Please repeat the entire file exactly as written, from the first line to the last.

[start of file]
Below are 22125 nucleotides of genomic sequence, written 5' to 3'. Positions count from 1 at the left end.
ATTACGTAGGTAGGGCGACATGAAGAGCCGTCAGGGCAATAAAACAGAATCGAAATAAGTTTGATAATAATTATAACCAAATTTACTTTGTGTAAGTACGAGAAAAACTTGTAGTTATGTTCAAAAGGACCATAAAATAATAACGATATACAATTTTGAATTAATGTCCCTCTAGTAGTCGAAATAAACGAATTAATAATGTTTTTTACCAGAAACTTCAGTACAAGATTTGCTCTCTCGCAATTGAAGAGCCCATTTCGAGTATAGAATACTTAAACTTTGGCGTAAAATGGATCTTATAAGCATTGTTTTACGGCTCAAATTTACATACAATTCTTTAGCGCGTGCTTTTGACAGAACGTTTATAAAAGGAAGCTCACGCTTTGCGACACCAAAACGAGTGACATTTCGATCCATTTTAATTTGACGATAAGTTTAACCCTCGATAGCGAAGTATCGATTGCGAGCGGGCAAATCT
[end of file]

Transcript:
Below are 22125 nucleotides of genomic sequence, written 5' to 3'. Positions count from 1 at the left end.
ATTACGTAGGTAGGGCGACATGAAGAGCCGTCAGGGCAATAAAACAGAATCGAAATAAGTTTGATAATAATTATAACCAAATTTACTTTGTGTAAGTACGAGAAAAACTTGTAGTTATGTTCAAAAGGACCATAAAATAATAACGATATACAATTTTGAATTAATGTCCCTCTAGTAGTCGAAATAAACGAATTAATAATGTTTTTTACCAGAAACTTCAGTACAAGATTTGCTCTCTCGCAATTGAAGAGCCCATTTCGAGTATAGAATACTTAAACTTTGGCGTAAAATGGATCTTATAAGCATTGTTTTACGGCTCAAATTTACATACAATTCTTTAGCGCGTGCTTTTGACAGAACGTTTATAAAAGGAAGCTCACGCTTTGCGACACCAAAACGAGTGACATTTCGATCCATTTTAATTTGACGATAAGTTTAACCCTCGATAGCGAAGTATCGATTGCGAGCGGGCAAATCT